Covid test centre to open in Melton car park

A walk-in Covid testing centre is to be set up in a Melton town centre car park at the start of next month.

Burton Street car park in Melton EMN-201122-160302001
Burton Street car park in Melton EMN-201122-160302001

The move is part of a renewed push to drive down infection rates across the country ahead of a possible roll-out of vaccinations.

Leicestershire has been added to a list of counties where mass testing will be carried out on residents, whether they have coronavirus symptoms or not.

There had been a spike in cases in recent weeks in the Melton borough but latest figures show a week-on-week drop in cases.

Local authority, health and police leaders join forces to ask Leicestershire residents to play their part in bringing Covid infection numbers down across the county EMN-201122-161257001

Melton Borough Council have posted on social media: “From Tuesday November 24, part of Burton Street car park will be closed off to prepare for a local testing centre due to open for appointments in the first week of December.

“This means there will be no access to the electric car charging point.”

Local authorities are in discussions to set up centres where large numbers of people can quickly be vaccinated if the encouraging news about possible new vaccines leads to them being made available soon.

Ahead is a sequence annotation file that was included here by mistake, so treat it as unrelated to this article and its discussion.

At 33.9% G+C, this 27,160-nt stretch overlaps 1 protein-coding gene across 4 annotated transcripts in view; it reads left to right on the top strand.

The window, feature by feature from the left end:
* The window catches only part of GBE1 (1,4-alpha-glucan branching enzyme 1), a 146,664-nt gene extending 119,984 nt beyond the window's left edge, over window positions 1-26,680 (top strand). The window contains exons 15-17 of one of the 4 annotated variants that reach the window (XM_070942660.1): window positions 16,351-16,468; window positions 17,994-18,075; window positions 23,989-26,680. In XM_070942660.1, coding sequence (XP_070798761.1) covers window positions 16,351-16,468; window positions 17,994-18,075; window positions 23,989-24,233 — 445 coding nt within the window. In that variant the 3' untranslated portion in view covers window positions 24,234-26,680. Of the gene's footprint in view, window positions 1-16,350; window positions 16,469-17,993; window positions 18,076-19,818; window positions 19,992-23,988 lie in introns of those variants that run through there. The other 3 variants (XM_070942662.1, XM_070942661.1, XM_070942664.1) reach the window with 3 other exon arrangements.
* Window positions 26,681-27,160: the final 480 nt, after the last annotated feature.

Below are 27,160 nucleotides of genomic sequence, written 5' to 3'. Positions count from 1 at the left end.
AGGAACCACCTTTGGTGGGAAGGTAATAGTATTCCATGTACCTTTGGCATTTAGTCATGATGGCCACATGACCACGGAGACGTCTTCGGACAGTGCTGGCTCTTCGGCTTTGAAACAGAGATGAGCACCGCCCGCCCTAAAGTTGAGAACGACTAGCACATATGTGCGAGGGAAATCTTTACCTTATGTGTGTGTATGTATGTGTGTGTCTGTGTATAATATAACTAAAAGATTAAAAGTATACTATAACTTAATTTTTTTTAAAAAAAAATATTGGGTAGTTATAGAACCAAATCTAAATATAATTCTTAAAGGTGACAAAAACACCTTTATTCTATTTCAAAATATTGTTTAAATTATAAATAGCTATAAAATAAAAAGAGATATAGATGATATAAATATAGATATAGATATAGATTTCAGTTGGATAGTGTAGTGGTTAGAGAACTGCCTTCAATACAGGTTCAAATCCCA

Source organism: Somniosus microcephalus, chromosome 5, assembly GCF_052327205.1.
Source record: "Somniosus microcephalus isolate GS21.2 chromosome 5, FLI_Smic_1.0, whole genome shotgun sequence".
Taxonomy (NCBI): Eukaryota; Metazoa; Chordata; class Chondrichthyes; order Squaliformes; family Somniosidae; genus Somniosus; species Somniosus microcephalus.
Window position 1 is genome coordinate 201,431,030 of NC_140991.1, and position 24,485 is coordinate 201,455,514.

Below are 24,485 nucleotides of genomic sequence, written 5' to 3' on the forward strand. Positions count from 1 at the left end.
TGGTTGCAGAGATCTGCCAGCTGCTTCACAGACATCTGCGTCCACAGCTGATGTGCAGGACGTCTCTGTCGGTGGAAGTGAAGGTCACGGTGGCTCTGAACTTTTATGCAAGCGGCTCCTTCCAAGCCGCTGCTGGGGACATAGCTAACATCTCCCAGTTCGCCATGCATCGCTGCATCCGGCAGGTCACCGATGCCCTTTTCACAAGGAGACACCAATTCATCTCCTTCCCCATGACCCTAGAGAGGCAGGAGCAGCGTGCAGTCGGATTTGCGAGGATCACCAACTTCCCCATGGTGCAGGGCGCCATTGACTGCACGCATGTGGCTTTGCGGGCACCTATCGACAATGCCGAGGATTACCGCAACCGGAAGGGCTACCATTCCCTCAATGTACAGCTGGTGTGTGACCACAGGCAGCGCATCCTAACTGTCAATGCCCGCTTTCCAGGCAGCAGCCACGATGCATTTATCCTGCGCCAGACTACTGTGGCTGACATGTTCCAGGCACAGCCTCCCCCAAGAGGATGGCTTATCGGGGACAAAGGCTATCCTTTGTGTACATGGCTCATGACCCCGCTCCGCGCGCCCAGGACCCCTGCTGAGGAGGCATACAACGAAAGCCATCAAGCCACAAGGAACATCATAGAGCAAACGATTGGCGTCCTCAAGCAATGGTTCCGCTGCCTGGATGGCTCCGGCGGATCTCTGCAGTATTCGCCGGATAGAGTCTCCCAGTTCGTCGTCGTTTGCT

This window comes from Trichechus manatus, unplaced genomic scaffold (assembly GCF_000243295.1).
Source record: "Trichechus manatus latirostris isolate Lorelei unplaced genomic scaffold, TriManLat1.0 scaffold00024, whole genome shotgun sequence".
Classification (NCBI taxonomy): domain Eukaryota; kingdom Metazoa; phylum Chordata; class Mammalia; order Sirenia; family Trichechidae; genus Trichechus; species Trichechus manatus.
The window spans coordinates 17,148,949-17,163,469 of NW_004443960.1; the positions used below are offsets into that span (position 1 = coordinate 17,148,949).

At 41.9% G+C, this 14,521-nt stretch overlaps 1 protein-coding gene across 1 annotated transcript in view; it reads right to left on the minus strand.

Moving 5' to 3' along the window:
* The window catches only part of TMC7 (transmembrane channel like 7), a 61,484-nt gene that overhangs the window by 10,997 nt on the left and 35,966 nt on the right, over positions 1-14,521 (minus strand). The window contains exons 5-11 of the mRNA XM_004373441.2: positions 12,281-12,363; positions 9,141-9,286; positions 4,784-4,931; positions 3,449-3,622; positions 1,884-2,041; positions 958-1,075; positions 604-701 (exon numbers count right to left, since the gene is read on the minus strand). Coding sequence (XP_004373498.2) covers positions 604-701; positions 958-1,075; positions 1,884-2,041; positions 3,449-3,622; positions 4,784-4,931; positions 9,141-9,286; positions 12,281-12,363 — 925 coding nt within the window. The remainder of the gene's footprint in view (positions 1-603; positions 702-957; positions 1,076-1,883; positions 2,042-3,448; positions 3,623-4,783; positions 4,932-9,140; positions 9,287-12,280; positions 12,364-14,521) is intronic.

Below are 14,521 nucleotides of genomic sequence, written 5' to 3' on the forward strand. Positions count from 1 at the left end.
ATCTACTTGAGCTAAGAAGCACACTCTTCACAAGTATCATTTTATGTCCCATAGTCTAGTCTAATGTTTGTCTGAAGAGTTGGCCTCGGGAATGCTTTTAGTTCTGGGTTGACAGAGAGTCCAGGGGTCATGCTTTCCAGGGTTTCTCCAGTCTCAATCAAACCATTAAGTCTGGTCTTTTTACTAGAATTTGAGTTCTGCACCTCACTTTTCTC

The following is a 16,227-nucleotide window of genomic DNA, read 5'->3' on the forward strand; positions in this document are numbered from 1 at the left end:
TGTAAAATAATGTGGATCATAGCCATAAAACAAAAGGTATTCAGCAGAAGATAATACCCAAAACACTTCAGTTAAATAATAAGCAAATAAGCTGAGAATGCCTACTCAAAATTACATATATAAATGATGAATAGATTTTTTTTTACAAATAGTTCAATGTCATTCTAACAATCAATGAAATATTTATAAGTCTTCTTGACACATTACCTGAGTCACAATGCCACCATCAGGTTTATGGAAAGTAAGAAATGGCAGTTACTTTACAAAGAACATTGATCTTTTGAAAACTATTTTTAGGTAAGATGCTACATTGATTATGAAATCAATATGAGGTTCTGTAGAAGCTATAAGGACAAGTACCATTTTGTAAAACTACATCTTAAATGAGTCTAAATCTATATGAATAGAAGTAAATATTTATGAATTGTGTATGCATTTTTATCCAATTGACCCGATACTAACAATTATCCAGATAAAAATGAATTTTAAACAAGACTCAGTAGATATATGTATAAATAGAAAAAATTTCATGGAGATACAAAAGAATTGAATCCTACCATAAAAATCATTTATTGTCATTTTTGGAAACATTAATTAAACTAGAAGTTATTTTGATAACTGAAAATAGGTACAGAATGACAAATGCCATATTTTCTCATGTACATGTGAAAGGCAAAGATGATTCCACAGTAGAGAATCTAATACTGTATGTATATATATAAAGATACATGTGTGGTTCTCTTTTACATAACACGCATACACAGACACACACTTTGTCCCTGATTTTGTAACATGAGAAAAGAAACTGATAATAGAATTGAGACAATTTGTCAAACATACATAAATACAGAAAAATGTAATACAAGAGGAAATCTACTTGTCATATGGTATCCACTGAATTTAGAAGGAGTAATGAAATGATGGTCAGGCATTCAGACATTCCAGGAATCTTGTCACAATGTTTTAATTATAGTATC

The government has indicated that the most vulnerable people would receive the jab first, such as those with serious health conditions and those aged over 80.

Charnwood Borough Council, which governs villages to the west of Melton such as Rearsby, East Goscote, Thrussington and Wymeswold, has confirmed it is negotiating with the NHS to use its HQ offices in Loughborough as a Covid-19 vaccination centre.

A spokesperson for the Council said: “The details are yet to be finalised so this is still only a proposal at this stage.

“However, clearly as a council we will do anything we can to support the battle against this virus.

“The council has supported residents and local businesses throughout the pandemic and should this proposal go ahead, we would be proud to play our part in the vaccination programme.

“The offices have capacity as many more staff are working from home and that is a trend that is likely to continue long term.

“Our understanding is the centre could open mid-December.”

Meanwhile senior Leicestershire council, health and police figures have made an unprecedented commitment to work together to drive down infection rates in the final days of the second coronavirus lockdown.

At a media briefing, they all expressed deep concern about a worrying surge in Covid-19 cases – with the days now being counted down to the end of the second national lockdown.

Cases in Leicestershire alone have quadrupled since early October – and they are above the national average.

With rates currently standing at around 500 per 100,000 of the population in Leicester, and very close to 400 per 100,000 of the Leicestershire population, public health chiefs fear this could leave both the city and the county facing further restrictive measures at the end of the lockdown on December 2.

Nick Rushton, leader of Leicestershire County Council, said: “I can’t emphasis enough how serious the situation is, so I’m calling on everyone to do their bit to save lives.

“Get a test if you have symptoms and stick to the guidance to defeat this pandemic.”